Government of Yukon issues response on development in Arctic National Wildlife Refuge

Porcupine caribou

The Government of Yukon has submitted its response to the US Bureau of Land Management’s draft environmental impact statement on development in the Arctic National Wildlife Refuge (ANWR).

The response acknowledges the importance of both caribou conservation and economic development for northerners, but emphasizes that current experience and information provided in the draft environmental impact statement does not provide sufficient evidence that these risks can be effectively mitigated if development proceeds. It also reinforces that avoiding or mitigating the negative impacts of development on caribou survival must be a fundamental consideration in the design and evaluation of the proposed development in ANWR.

The Government of Yukon is requesting further analysis of alternatives to the project as well as a supplemental environmental impact statement addressing the potential adverse impacts to the Porcupine caribou herd and its subsistence users, the South Beaufort polar bear subpopulation and food security in North Yukon.

The anticipated decline in the Porcupine caribou herd resulting from development in their calving and post-calving habitats in ANWR will very likely have serious and far-reaching impacts on the Gwich’in, Na-cho Nyak Dün, Vuntut Gwitchin, Tr’ondëk Hwëch’in, and Inuvialuit Peoples as well as Alaskan Inuit and Native American Peoples in the Western Arctic who depend on these animals for food, clothing, and cultural identity. Together with our partners, we have requested further analysis of these issues and alternatives to the project. We will continue to work with all partners toward the continued health and conservation of this iconic herd.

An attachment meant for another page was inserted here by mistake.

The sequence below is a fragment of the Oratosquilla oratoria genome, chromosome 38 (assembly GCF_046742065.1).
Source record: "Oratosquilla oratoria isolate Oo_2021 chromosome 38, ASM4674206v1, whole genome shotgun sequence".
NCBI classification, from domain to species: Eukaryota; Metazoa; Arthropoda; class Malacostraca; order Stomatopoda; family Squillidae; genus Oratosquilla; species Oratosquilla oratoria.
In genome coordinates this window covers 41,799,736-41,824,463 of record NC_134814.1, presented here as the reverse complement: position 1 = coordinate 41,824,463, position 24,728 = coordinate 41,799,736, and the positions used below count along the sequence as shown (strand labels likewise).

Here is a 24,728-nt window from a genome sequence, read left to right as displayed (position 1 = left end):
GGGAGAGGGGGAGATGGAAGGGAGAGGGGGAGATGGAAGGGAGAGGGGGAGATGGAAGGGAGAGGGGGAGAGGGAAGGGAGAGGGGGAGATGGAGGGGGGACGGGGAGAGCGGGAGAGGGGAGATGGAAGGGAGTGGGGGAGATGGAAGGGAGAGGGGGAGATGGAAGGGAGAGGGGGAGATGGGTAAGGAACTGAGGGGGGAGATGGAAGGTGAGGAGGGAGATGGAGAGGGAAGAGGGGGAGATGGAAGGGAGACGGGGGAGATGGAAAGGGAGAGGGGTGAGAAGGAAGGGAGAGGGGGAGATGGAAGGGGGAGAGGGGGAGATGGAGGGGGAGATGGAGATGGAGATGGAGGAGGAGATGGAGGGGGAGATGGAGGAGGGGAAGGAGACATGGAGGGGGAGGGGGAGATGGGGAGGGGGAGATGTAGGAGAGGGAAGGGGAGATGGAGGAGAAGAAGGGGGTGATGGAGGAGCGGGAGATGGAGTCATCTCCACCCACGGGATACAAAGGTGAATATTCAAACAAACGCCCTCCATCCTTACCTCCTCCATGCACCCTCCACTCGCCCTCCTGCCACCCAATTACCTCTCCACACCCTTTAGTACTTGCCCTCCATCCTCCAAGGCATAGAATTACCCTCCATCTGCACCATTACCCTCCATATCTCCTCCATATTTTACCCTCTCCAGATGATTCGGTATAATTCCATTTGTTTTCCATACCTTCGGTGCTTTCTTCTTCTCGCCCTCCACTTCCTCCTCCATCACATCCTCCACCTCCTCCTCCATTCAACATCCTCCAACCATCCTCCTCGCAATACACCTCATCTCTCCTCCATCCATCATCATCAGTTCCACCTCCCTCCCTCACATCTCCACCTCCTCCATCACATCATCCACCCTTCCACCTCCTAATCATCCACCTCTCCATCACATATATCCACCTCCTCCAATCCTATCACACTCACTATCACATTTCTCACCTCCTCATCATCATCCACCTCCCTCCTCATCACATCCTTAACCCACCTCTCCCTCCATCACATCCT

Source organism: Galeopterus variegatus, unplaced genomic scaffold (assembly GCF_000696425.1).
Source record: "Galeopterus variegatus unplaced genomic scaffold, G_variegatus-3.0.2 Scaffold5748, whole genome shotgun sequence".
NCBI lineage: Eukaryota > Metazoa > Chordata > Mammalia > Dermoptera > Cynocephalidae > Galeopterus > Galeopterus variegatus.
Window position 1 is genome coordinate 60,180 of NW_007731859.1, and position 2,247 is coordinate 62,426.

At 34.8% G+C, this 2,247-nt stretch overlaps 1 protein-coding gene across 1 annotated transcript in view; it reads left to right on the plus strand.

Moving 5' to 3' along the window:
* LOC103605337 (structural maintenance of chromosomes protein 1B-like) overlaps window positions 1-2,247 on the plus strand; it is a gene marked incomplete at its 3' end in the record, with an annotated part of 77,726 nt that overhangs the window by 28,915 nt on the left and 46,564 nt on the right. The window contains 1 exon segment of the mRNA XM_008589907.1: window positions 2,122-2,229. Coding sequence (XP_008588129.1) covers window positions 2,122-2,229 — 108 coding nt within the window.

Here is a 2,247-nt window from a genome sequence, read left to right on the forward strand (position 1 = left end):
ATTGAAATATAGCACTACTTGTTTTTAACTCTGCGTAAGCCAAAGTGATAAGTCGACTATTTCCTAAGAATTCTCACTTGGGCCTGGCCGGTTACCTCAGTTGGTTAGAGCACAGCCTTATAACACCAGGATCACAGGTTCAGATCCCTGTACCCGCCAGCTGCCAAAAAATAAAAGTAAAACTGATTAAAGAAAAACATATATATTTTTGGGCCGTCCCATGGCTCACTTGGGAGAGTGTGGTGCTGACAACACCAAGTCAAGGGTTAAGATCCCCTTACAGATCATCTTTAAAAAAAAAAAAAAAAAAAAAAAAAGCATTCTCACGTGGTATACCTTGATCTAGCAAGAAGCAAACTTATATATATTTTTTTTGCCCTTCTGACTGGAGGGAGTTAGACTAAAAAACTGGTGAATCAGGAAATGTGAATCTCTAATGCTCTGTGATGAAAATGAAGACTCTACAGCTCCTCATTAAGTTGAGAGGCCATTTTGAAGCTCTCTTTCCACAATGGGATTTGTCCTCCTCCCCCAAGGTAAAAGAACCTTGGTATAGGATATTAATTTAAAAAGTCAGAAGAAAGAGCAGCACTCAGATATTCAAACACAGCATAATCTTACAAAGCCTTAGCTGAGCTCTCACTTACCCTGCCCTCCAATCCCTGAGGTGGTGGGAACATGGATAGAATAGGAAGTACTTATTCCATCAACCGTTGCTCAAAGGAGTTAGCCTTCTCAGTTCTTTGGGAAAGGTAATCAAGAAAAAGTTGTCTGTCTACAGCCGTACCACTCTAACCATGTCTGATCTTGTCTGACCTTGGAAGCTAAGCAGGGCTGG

Minister of Environment Pauline Frost

Quick facts 
  • The Government of Yukon’s submission was informed by a scientific assessment, commissioned by the governments of Canada, Yukon and the Northwest Territories showing that development in the calving and post-calving range of the Porcupine caribou herd poses significant risks to one of the last healthy, large-migratory caribou herds in the world, and also to the communities who depend on it as a significant food source.

  • The independent scientific analysis was conducted by internationally-respected experts using more than 40 years of scientific monitoring and co-management data from the Porcupine caribou herd.


Sunny Patch
Cabinet Communications

Roxanne Stasyszyn
Communications, Department of Environment

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